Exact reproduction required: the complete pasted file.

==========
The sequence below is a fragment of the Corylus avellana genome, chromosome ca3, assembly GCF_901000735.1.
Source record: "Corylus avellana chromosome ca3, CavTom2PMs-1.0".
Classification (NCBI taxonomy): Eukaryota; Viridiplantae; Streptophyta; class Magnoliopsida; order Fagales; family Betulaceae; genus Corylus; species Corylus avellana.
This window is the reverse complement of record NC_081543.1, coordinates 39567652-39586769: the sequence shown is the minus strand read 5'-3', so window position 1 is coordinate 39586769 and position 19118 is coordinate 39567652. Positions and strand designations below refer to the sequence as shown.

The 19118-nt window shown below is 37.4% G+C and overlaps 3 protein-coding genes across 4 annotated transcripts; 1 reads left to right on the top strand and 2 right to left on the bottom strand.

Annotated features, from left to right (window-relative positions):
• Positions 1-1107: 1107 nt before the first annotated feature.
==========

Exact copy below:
The sequence below is a fragment of the Corylus avellana genome, chromosome ca3, assembly GCF_901000735.1.
Source record: "Corylus avellana chromosome ca3, CavTom2PMs-1.0".
Classification (NCBI taxonomy): Eukaryota; Viridiplantae; Streptophyta; class Magnoliopsida; order Fagales; family Betulaceae; genus Corylus; species Corylus avellana.
This window is the reverse complement of record NC_081543.1, coordinates 39567652-39586769: the sequence shown is the minus strand read 5'-3', so window position 1 is coordinate 39586769 and position 19118 is coordinate 39567652. Positions and strand designations below refer to the sequence as shown.

The 19118-nt window shown below is 37.4% G+C and overlaps 3 protein-coding genes across 4 annotated transcripts; 1 reads left to right on the top strand and 2 right to left on the bottom strand.

Annotated features, from left to right (window-relative positions):
• Positions 1-1107: 1107 nt before the first annotated feature.